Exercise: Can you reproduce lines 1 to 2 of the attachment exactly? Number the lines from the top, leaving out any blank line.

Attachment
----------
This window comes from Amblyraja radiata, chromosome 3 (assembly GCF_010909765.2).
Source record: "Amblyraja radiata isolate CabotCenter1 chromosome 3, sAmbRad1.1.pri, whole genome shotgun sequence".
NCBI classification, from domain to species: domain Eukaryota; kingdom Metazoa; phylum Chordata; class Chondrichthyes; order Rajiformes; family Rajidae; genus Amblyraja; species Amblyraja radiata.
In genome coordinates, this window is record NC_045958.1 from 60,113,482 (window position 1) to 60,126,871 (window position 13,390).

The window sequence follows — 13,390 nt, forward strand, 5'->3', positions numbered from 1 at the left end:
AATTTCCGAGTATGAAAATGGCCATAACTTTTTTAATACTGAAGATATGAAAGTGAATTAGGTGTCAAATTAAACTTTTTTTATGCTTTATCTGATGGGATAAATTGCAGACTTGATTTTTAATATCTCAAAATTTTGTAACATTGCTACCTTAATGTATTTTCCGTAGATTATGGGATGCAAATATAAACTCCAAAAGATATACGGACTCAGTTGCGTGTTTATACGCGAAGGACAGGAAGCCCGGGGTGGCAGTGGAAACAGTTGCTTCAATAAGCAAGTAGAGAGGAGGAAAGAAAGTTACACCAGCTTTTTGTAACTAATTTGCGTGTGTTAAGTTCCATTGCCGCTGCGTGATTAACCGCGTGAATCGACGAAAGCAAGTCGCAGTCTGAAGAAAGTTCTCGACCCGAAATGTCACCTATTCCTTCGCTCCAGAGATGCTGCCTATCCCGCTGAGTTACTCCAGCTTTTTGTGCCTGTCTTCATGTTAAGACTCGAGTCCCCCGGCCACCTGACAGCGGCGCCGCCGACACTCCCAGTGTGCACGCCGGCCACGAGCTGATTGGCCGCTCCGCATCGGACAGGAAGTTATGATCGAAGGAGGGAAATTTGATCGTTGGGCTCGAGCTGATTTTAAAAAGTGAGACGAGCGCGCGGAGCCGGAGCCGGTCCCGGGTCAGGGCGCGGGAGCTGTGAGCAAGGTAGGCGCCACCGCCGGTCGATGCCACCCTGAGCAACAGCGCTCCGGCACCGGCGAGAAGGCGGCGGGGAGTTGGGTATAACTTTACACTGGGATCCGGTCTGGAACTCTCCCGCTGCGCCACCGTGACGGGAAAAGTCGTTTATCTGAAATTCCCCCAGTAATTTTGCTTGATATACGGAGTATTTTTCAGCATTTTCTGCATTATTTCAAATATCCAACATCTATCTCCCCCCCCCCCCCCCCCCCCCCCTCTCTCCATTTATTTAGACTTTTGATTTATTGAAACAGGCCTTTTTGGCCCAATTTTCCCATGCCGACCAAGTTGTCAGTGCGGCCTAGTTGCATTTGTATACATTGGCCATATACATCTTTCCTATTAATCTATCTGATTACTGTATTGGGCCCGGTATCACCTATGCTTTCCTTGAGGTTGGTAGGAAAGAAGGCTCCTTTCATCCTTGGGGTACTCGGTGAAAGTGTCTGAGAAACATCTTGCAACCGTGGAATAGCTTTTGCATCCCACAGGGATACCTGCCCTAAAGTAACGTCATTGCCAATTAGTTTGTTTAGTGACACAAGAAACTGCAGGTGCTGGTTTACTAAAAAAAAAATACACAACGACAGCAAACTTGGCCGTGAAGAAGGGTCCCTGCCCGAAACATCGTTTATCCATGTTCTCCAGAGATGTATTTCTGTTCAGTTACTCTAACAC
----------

This window comes from Amblyraja radiata, chromosome 3 (assembly GCF_010909765.2).
Source record: "Amblyraja radiata isolate CabotCenter1 chromosome 3, sAmbRad1.1.pri, whole genome shotgun sequence".